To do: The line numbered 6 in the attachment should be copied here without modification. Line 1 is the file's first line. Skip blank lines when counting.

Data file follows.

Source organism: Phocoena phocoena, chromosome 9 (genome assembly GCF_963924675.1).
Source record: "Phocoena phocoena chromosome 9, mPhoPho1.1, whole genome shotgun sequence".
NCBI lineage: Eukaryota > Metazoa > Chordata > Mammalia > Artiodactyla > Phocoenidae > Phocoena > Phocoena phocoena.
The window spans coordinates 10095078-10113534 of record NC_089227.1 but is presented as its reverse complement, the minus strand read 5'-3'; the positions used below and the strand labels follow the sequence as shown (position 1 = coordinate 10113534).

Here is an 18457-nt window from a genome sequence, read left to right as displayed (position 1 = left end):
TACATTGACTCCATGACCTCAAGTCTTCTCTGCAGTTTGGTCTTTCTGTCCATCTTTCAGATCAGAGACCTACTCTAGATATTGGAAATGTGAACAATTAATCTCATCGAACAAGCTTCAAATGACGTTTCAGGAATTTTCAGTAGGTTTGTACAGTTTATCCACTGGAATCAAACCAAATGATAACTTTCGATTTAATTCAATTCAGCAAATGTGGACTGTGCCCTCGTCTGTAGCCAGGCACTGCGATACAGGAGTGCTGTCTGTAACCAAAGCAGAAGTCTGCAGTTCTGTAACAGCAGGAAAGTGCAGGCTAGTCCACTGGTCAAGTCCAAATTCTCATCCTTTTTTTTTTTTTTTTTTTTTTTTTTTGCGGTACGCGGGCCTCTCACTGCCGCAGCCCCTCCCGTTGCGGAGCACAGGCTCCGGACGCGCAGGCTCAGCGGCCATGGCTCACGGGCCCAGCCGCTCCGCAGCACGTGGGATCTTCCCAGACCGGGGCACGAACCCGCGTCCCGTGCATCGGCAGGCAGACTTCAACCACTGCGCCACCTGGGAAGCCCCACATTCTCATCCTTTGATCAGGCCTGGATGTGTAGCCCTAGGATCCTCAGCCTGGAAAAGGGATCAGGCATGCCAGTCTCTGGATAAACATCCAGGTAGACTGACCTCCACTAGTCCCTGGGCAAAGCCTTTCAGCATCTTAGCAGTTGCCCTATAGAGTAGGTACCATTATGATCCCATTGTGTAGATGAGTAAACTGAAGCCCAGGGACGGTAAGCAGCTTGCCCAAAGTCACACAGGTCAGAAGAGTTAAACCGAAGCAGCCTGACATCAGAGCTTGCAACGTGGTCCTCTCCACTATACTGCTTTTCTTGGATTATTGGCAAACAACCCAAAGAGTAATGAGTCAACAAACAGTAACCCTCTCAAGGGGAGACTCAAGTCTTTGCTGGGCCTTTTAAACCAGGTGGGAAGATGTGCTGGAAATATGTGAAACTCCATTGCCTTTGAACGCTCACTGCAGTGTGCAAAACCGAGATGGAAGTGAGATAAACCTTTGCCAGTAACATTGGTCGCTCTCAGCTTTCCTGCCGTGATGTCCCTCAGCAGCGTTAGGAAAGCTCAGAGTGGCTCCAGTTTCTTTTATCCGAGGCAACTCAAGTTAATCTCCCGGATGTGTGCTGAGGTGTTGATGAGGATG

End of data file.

TACATTGACTCCATGACCTCAAGTCTTCTCTGCAGTTTGGTCTTTCTGTCCATCTTTCAGATCAGAGACCTACTCTAGATATTGGAAATGTGAACAATTAATCTCATCGAACAAGCTTCAAATGACGTTTCAGGAATTTTCAGTAGGTTTGTACAGTTTATCCACTGGAATCAAACCAAATGATAACTTTCGATTTAATTCAATTCAGCAAATGTGGACTGTGCCCTCGTCTGTAGCCAGGCACTGCGATACAGGAGTGCTGTCTGTAACCAAAGCAGAAGTCTGCAGTTCTGTAACAGCAGGAAAGTGCAGGCTAGTCCACTGGTCAAGTCCAAATTCTCATCCTTTTTTTTTTTTTTTTTTTTTTTTTTTGCGGTACGCGGGCCTCTCACTGCCGCAGCCCCTCCCGTTGCGGAGCACAGGCTCCGGACGCGCAGGCTCAGCGGCCATGGCTCACGGGCCCAGCCGCTCCGCAGCACGTGGGATCTTCCCAGACCGGGGCACGAACCCGCGTCCCGTGCATCGGCAGGCAGACTTCAACCACTGCGCCACCTGGGAAGCCCCACATTCTCATCCTTTGATCAGGCCTGGATGTGTAGCCCTAGGATCCTCAGCCTGGAAAAGGGATCAGGCATGCCAGTCTCTGGATAAACATCCAGGTAGACTGACCTCCACTAGTCCCTGGGCAAAGCCTTTCAGCATCTTAGCAGTTGCCCTATAGAGTAGGTACCATTATGATCCCATTGTGTAGATGAGTAAACTGAAGCCCAGGGACGGTAAGCAGCTTGCCCAAAGTCACACAGGTCAGAAGAGTTAAACCGAAGCAGCCTGACATCAGAGCTTGCAACGTGGTCCTCTCCACTATACTGCTTTTCTTGGATTATTGGCAAACAACCCAAAGAGTAATGAGTCAACAAACAGTAACCCTCTCAAGGGGAGACTCAAGTCTTTGCTGGGCCTTTTAAACCAGGTGGGAAGATGTGCTGGAAATATGTGAAACTCCATTGCCTTTGAACGCTCACTGCAGTGTGCAAAACCGAGATGGAAGTGAGATAAACCTTTGCCAGTAACATTGGTCGCTCTCAGCTTTCCTGCCGTGATGTCCCTCAGCAGCGTTAGGAAAGCTCAGAGTGGCTCCAGTTTCTTTTATCCGAGGCAACTCAAGTTAATCTCCCGGATGTGTGCTGAGGTGTTGATGAGGATG